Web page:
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Phosphorus addition increased carbon partitioning to autotrophic respiration but not to biomass production in an experiment with Zea mays
Journal Contribution - Journal Article
Plant carbon (C) partitioning ‐ the relative use of photosynthates for biomass production, respiration, and other plant functions ‐ is a key but poorly understood ecosystem process. In an experiment with Zea mays , with or without arbuscular mycorrhizal fungi (AMF), we investigated the effect of phosphorus (P) fertilization and AMF on plant C partitioning. Based on earlier studies, we expected C partitioning to biomass production (i.e., biomass production efficiency; BPE) to increase with increasing P addition due to reduced C partitioning to AMF. However, although plant growth was clearly stimulated by P addition, BPE did not increase. Instead, C partitioning to autotrophic respiration increased. These results contrasted with our expectations and with a previous experiment in the same set‐up where P addition increased BPE while no effect on autotropic respiration was found. The comparison of both experiments suggests a key role for AMF in explaining these contrasts. Whereas in the previous experiment substantial C partitioning to AMF reduced BPE under low P, in the current experiment, C partitioning to AMF was too low to directly influence BPE. Our results illustrate the complex influence of nutrient availability and mycorrhizal symbiosis on plant C partitioning.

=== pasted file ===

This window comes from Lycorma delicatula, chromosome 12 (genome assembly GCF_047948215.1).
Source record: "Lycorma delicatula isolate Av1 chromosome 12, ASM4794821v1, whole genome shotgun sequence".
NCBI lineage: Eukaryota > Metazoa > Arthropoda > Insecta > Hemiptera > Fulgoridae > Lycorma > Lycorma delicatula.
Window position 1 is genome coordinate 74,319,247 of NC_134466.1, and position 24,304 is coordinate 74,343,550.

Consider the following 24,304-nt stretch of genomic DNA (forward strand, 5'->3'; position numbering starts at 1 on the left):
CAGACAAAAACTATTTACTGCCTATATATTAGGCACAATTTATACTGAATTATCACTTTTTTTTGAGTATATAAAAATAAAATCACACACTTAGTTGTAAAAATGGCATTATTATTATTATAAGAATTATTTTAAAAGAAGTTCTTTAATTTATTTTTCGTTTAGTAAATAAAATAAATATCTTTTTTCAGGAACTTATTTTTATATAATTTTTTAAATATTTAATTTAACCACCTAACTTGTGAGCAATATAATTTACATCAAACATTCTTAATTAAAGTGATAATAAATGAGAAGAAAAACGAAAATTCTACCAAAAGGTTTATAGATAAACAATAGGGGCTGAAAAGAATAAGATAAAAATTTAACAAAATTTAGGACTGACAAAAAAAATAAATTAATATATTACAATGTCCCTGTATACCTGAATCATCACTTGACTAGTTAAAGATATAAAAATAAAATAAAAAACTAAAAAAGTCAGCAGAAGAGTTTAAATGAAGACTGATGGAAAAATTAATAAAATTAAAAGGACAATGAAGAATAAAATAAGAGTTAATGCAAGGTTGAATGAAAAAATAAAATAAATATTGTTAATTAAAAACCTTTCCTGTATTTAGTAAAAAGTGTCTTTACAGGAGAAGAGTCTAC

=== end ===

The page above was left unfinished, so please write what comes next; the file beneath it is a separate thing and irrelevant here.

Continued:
Journal: Plant, Cell & Environment
Pages: 2054 - 2065